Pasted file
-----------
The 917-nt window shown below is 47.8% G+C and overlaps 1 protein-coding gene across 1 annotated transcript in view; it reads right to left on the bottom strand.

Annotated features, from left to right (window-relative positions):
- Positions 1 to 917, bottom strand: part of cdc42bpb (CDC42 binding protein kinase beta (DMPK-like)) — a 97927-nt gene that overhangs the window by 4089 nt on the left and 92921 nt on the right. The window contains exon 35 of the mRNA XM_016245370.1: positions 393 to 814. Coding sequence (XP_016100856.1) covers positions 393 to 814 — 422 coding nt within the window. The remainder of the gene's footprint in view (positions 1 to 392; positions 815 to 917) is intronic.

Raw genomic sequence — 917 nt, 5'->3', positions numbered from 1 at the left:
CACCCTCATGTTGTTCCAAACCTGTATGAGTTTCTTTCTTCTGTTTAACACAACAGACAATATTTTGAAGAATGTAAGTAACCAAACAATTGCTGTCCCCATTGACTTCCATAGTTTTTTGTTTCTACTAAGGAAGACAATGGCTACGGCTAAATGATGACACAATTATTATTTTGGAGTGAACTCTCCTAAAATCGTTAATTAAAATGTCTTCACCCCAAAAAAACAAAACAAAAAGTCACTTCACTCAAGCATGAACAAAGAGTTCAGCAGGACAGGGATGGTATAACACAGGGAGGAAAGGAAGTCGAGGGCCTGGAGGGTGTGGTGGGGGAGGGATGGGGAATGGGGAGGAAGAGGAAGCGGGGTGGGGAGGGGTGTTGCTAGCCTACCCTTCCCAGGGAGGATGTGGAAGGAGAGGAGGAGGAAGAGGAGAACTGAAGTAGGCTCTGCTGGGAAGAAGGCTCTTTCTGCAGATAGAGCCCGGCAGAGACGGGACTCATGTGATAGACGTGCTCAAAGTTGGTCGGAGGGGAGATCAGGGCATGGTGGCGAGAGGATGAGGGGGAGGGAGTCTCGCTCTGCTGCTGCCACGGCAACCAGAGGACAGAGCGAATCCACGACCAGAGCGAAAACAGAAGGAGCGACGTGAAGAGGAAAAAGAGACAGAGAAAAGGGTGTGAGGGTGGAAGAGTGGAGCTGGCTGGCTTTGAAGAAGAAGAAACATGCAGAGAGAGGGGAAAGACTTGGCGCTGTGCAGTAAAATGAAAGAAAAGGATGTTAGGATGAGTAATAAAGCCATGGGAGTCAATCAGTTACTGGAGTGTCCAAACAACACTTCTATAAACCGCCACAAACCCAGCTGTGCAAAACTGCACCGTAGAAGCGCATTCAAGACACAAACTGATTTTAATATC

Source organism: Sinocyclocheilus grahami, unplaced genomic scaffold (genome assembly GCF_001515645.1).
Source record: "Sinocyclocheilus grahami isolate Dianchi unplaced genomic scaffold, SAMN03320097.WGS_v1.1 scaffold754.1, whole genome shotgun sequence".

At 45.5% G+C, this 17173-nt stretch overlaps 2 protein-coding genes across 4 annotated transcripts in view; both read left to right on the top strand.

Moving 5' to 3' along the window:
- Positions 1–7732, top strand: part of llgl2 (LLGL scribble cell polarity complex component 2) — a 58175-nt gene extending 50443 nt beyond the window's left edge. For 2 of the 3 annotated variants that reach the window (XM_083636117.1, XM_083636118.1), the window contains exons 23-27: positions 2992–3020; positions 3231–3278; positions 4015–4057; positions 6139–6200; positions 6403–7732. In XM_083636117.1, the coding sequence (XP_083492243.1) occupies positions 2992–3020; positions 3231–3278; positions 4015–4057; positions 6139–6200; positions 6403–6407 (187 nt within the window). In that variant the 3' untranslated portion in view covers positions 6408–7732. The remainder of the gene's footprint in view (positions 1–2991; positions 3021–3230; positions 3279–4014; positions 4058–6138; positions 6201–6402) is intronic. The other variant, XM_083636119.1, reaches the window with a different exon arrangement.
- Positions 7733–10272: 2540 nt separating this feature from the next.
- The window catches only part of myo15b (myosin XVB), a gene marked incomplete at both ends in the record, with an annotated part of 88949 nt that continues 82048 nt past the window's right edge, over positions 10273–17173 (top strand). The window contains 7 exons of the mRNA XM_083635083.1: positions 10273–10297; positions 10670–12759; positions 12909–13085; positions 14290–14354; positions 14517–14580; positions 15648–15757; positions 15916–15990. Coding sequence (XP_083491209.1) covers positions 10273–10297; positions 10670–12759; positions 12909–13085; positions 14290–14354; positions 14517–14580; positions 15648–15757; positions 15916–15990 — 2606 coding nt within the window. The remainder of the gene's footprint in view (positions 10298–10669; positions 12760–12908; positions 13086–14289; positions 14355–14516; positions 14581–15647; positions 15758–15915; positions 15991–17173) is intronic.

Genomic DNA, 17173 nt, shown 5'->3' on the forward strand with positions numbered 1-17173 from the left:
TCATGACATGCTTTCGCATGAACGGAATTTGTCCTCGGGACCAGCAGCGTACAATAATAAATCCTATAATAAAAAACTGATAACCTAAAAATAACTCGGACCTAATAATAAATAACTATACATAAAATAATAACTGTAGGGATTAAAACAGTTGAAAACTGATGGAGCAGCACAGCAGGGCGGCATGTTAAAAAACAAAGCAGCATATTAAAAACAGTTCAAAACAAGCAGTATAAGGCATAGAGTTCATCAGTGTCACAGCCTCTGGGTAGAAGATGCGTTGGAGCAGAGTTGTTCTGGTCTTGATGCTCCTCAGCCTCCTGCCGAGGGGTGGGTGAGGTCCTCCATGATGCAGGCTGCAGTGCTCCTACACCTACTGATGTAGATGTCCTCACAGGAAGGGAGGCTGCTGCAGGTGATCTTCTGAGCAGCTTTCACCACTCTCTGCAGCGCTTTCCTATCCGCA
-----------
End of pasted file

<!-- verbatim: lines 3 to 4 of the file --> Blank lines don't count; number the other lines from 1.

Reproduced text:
- Positions 1 to 917, bottom strand: part of cdc42bpb (CDC42 binding protein kinase beta (DMPK-like)) — a 97927-nt gene that overhangs the window by 4089 nt on the left and 92921 nt on the right. The window contains exon 35 of the mRNA XM_016245370.1: positions 393 to 814. Coding sequence (XP_016100856.1) covers positions 393 to 814 — 422 coding nt within the window. The remainder of the gene's footprint in view (positions 1 to 392; positions 815 to 917) is intronic.

Raw genomic sequence — 917 nt, 5'->3', positions numbered from 1 at the left: